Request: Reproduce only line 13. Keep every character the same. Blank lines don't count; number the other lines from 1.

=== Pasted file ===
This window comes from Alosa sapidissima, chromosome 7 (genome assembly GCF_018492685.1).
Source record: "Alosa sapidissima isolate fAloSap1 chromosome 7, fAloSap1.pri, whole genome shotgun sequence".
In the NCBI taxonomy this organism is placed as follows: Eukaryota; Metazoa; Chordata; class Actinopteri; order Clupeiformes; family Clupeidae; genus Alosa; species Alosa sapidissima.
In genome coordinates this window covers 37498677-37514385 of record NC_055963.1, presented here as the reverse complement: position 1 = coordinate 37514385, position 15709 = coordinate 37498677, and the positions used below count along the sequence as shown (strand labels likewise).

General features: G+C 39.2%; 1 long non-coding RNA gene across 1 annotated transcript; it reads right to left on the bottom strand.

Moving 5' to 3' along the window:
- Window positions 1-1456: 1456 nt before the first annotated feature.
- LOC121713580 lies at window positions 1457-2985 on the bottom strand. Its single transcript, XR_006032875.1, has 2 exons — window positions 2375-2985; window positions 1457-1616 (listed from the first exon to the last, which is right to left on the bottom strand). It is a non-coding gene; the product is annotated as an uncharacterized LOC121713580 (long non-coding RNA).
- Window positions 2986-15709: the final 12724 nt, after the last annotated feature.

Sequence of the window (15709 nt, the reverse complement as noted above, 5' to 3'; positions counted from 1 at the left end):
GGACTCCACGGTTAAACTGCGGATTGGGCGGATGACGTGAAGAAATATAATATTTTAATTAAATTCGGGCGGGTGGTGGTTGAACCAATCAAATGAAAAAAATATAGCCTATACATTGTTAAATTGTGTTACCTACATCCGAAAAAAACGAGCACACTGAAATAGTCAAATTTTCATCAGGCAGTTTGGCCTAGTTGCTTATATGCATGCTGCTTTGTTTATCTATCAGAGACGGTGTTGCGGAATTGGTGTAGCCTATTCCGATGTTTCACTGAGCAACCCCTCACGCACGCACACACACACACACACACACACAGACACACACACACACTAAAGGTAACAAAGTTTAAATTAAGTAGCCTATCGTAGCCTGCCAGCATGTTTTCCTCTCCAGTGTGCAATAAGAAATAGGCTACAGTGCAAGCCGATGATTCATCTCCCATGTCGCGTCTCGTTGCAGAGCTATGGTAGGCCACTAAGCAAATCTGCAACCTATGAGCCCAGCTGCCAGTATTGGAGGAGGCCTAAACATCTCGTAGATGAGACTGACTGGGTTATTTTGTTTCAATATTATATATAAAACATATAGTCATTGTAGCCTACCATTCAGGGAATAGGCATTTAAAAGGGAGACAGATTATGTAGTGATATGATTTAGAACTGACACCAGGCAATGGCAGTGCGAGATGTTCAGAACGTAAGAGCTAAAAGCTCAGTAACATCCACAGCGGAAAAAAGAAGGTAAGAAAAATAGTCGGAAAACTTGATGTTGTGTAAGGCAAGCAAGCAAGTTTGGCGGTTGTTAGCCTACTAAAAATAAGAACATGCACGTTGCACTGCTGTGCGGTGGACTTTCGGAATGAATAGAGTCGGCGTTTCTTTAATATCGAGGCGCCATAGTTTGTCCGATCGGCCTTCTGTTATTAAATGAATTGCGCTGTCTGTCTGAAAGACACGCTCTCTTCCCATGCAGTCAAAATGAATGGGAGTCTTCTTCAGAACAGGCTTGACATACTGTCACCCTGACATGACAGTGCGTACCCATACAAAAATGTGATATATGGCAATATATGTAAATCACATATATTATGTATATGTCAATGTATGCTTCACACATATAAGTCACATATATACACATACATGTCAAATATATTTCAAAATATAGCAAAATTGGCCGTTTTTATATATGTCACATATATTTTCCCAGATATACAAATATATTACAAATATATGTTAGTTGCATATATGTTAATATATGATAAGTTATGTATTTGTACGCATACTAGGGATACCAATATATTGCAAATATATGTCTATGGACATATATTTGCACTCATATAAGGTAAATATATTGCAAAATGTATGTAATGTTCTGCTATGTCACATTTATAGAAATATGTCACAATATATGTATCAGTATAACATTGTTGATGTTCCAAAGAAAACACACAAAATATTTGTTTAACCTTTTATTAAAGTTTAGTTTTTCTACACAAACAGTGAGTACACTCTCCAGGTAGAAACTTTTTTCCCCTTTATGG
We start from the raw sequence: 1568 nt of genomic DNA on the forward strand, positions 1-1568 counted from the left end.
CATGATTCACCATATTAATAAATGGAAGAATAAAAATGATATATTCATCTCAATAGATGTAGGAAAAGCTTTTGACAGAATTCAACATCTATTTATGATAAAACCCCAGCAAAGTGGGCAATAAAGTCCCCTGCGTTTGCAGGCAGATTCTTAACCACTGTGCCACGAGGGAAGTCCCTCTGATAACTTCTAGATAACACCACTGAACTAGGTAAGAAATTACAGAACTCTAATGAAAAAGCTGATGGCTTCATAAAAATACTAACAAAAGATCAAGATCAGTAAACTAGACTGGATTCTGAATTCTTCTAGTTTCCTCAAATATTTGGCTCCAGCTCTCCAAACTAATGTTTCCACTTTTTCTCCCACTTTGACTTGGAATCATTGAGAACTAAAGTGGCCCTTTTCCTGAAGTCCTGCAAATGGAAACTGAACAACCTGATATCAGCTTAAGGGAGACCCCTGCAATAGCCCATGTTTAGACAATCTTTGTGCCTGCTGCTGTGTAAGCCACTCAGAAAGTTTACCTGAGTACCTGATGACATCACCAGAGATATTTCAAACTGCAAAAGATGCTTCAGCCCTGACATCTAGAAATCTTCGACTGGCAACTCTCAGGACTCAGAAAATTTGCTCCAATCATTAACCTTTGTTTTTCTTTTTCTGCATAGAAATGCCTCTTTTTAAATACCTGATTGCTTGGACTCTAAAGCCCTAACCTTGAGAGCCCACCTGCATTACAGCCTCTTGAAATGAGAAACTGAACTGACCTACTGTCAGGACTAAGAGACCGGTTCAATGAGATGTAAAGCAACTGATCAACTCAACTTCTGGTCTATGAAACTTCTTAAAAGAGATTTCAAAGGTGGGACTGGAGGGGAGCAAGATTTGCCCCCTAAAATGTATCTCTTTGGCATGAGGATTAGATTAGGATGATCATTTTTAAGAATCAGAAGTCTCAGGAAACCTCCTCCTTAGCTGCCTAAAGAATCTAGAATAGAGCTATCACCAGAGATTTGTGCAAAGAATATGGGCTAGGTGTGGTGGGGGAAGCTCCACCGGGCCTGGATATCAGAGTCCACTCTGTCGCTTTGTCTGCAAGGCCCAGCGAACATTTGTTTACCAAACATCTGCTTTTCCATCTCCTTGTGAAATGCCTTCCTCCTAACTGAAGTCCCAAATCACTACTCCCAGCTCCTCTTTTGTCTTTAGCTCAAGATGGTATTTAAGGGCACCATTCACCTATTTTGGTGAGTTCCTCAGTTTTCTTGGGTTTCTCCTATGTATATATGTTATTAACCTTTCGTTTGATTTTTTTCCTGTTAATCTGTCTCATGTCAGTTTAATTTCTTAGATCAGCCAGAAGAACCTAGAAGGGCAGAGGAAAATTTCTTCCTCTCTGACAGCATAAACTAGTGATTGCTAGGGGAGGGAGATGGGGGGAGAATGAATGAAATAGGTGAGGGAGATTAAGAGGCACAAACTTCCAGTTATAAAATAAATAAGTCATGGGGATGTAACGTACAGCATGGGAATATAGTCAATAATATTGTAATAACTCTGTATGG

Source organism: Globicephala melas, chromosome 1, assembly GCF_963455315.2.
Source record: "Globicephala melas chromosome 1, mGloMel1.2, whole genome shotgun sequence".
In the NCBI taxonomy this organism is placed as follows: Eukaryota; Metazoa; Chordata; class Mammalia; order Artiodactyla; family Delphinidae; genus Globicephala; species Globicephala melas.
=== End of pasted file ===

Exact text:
CATGATTCACCATATTAATAAATGGAAGAATAAAAATGATATATTCATCTCAATAGATGTAGGAAAAGCTTTTGACAGAATTCAACATCTATTTATGATAAAACCCCAGCAAAGTGGGCAATAAAGTCCCCTGCGTTTGCAGGCAGATTCTTAACCACTGTGCCACGAGGGAAGTCCCTCTGATAACTTCTAGATAACACCACTGAACTAGGTAAGAAATTACAGAACTCTAATGAAAAAGCTGATGGCTTCATAAAAATACTAACAAAAGATCAAGATCAGTAAACTAGACTGGATTCTGAATTCTTCTAGTTTCCTCAAATATTTGGCTCCAGCTCTCCAAACTAATGTTTCCACTTTTTCTCCCACTTTGACTTGGAATCATTGAGAACTAAAGTGGCCCTTTTCCTGAAGTCCTGCAAATGGAAACTGAACAACCTGATATCAGCTTAAGGGAGACCCCTGCAATAGCCCATGTTTAGACAATCTTTGTGCCTGCTGCTGTGTAAGCCACTCAGAAAGTTTACCTGAGTACCTGATGACATCACCAGAGATATTTCAAACTGCAAAAGATGCTTCAGCCCTGACATCTAGAAATCTTCGACTGGCAACTCTCAGGACTCAGAAAATTTGCTCCAATCATTAACCTTTGTTTTTCTTTTTCTGCATAGAAATGCCTCTTTTTAAATACCTGATTGCTTGGACTCTAAAGCCCTAACCTTGAGAGCCCACCTGCATTACAGCCTCTTGAAATGAGAAACTGAACTGACCTACTGTCAGGACTAAGAGACCGGTTCAATGAGATGTAAAGCAACTGATCAACTCAACTTCTGGTCTATGAAACTTCTTAAAAGAGATTTCAAAGGTGGGACTGGAGGGGAGCAAGATTTGCCCCCTAAAATGTATCTCTTTGGCATGAGGATTAGATTAGGATGATCATTTTTAAGAATCAGAAGTCTCAGGAAACCTCCTCCTTAGCTGCCTAAAGAATCTAGAATAGAGCTATCACCAGAGATTTGTGCAAAGAATATGGGCTAGGTGTGGTGGGGGAAGCTCCACCGGGCCTGGATATCAGAGTCCACTCTGTCGCTTTGTCTGCAAGGCCCAGCGAACATTTGTTTACCAAACATCTGCTTTTCCATCTCCTTGTGAAATGCCTTCCTCCTAACTGAAGTCCCAAATCACTACTCCCAGCTCCTCTTTTGTCTTTAGCTCAAGATGGTATTTAAGGGCACCATTCACCTATTTTGGTGAGTTCCTCAGTTTTCTTGGGTTTCTCCTATGTATATATGTTATTAACCTTTCGTTTGATTTTTTTCCTGTTAATCTGTCTCATGTCAGTTTAATTTCTTAGATCAGCCAGAAGAACCTAGAAGGGCAGAGGAAAATTTCTTCCTCTCTGACAGCATAAACTAGTGATTGCTAGGGGAGGGAGATGGGGGGAGAATGAATGAAATAGGTGAGGGAGATTAAGAGGCACAAACTTCCAGTTATAAAATAAATAAGTCATGGGGATGTAACGTACAGCATGGGAATATAGTCAATAATATTGTAATAACTCTGTATGG